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President's Perspective
Service Works

At the University of Vermont, we are in so many ways the heirs of John Dewey, the great educational philosopher, Vermonter, and UVM alumnus. Dewey saw education as inseparable from action; it isn't preparation for life, he believed, it is a “process of living.”

That kind of thinking is woven into our University's very fabric. We are deeply committed to our social mission and to developing our students intellectually and civically. So we support our students as they serve - and learn - in the community. Our students spend more than 100,000 hours a year in volunteer service, and tens of thousands more learning by doing in internships and experiential learning programs. These might include a biology major working at a lab bench with a professor on a cancer study, perhaps, or an engineering student working in research and development with Burton Snowboards.

Lost sometimes in that huge tally of hours is how individually meaningful every single one of those hours can be. Take a young social work student, assigned to help meet a family of Bantu refugees from Somalia on an icy February evening. No one in the family spoke English, and the family and the student communicated with them through gestures. Over time, the family and student learned to communicate and became close. “You figure out what works and what doesn't,” the student says.

At UVM, service works. We were recently selected by the Princeton Review and the national non-profit group Campus Compact as one of the nation's leading universities for social engagement. We will soon be featured in the book Colleges with a Conscience: 81 Great Schools with Outstanding Community Involvement. The efforts of two of our alumni, Jody Williams and John McGill, were recognized with two Nobel Peace Prizes over the last ten years.

For the future's leaders, we are rapidly expanding our successful service-learning efforts. By correlating real-world experience with classroom activities, service-learning enhances the way students acquire and retain knowledge and skills. In addition to this effort, UVM strives to provide undergraduates with a wide range of experiential learning experiences - environmental students working closely with professors and community leaders to find solutions to stormwater pollution, for example. This close connection of classroom and field experience is a powerful educational practice.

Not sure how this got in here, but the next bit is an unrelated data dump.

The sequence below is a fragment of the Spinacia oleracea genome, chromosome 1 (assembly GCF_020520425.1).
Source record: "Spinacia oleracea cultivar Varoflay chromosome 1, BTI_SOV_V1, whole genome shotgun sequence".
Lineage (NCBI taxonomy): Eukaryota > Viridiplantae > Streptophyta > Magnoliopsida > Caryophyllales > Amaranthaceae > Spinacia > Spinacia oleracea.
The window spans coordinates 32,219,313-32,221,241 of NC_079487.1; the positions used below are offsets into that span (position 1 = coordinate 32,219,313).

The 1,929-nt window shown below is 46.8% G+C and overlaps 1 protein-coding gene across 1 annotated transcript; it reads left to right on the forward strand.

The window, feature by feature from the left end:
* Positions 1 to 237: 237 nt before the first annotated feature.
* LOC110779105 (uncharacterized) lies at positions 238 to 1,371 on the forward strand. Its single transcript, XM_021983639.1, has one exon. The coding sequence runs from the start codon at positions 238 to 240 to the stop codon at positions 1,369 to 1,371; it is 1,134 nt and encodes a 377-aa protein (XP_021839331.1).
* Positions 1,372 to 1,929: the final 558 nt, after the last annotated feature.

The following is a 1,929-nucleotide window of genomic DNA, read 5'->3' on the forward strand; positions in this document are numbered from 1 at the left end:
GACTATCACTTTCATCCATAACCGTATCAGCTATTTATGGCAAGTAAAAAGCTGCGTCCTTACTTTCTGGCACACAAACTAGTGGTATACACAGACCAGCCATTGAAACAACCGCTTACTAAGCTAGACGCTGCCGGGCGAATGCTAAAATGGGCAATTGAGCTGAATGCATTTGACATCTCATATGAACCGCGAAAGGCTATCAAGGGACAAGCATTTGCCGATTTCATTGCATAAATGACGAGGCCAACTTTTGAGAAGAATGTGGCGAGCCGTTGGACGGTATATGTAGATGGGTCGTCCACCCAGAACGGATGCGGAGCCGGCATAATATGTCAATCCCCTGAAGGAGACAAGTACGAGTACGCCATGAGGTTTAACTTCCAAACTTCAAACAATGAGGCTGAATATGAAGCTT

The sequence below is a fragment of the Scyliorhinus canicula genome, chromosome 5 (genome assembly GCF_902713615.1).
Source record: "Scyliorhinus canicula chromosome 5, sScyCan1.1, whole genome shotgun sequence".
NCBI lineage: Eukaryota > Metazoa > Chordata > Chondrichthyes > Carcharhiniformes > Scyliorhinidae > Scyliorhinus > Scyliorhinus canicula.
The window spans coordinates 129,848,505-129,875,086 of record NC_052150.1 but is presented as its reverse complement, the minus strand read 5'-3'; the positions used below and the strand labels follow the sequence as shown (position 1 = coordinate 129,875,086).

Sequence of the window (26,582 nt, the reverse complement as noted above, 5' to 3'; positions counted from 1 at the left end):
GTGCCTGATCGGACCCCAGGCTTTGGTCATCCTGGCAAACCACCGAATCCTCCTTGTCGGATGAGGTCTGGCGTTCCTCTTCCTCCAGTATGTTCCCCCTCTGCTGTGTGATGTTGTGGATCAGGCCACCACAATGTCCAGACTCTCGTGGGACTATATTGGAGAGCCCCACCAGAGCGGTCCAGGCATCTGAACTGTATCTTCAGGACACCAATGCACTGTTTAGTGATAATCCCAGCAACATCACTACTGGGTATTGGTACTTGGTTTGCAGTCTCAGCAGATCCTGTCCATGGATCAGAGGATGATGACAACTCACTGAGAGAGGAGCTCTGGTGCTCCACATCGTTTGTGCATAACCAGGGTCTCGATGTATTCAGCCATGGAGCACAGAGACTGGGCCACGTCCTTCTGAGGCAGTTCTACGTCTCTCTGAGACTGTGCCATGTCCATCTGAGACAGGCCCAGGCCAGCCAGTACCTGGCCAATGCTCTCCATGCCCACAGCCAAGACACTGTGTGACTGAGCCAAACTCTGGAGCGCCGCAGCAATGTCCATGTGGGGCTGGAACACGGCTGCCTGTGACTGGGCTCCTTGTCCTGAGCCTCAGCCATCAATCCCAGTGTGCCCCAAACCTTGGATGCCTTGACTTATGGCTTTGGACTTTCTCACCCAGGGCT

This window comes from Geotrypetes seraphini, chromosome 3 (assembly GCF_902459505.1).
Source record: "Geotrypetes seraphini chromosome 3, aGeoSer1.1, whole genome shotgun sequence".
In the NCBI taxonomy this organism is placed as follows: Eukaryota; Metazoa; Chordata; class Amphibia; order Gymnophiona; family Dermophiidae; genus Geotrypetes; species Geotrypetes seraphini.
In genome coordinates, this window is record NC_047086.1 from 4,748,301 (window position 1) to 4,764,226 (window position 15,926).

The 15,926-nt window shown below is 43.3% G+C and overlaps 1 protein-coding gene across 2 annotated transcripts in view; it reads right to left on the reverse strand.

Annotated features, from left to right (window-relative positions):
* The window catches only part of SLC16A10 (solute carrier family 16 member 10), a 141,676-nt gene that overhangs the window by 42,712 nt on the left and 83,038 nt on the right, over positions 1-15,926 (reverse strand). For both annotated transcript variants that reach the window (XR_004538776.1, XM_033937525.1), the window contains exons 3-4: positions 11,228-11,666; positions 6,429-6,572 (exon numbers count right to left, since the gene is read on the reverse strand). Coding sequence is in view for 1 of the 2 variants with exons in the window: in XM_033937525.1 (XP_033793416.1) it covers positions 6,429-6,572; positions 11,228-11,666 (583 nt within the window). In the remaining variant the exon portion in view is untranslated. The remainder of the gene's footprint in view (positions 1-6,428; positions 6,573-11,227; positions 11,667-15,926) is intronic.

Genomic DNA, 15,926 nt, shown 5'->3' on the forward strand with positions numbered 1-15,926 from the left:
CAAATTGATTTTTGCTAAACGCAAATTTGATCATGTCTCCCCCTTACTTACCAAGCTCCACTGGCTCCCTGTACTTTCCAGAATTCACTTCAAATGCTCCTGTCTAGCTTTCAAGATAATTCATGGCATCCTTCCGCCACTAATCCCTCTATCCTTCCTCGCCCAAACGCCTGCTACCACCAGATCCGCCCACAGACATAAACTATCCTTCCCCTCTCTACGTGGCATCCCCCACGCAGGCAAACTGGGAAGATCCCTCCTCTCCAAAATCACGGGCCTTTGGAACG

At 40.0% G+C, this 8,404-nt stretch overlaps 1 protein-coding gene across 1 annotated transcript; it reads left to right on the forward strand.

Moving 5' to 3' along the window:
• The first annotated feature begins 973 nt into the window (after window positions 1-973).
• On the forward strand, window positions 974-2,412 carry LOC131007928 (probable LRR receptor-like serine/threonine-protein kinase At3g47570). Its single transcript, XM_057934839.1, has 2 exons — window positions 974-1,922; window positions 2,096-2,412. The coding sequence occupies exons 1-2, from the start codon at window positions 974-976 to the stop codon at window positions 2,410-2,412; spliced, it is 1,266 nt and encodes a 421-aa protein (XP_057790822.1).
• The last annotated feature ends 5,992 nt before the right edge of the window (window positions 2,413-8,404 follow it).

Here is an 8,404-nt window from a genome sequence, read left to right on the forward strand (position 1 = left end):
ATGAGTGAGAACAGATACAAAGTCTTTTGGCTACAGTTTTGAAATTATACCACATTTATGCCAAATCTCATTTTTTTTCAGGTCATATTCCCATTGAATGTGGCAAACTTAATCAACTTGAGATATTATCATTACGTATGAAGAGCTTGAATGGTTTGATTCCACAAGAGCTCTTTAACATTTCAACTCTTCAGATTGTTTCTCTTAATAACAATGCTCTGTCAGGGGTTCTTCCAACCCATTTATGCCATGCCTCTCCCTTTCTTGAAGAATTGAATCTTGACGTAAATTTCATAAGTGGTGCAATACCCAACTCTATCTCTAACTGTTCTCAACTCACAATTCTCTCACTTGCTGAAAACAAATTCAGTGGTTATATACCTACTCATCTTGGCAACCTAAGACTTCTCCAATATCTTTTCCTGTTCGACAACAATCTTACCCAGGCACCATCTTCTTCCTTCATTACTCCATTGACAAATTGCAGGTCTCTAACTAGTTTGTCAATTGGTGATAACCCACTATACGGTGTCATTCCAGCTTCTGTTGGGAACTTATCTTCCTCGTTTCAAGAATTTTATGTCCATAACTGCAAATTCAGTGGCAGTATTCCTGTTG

We want our graduates to be leaders in their communities, in the organizations in which they work, and across their professions. Highly honed communication skills are essential to this. Writing matters in all fields. Getting ideas across powerfully contributes to one's being a leader in chemistry, in food science, in philosophy, or mechanical engineering. So we are working to develop our ability to teach this through writing-intensive courses within students' field of focus.

The goal, always, is to graduate students who are connected and committed to their communities, expert problem solvers, both able and eager to carry the UVM ethos into the world and make a difference. Supporting them in this process is our work and our privilege, hour by hour, student by student.

President Fogel's message was originally aired, in an abbreviated form, as a commentary on Vermont Public Radio in May 2005.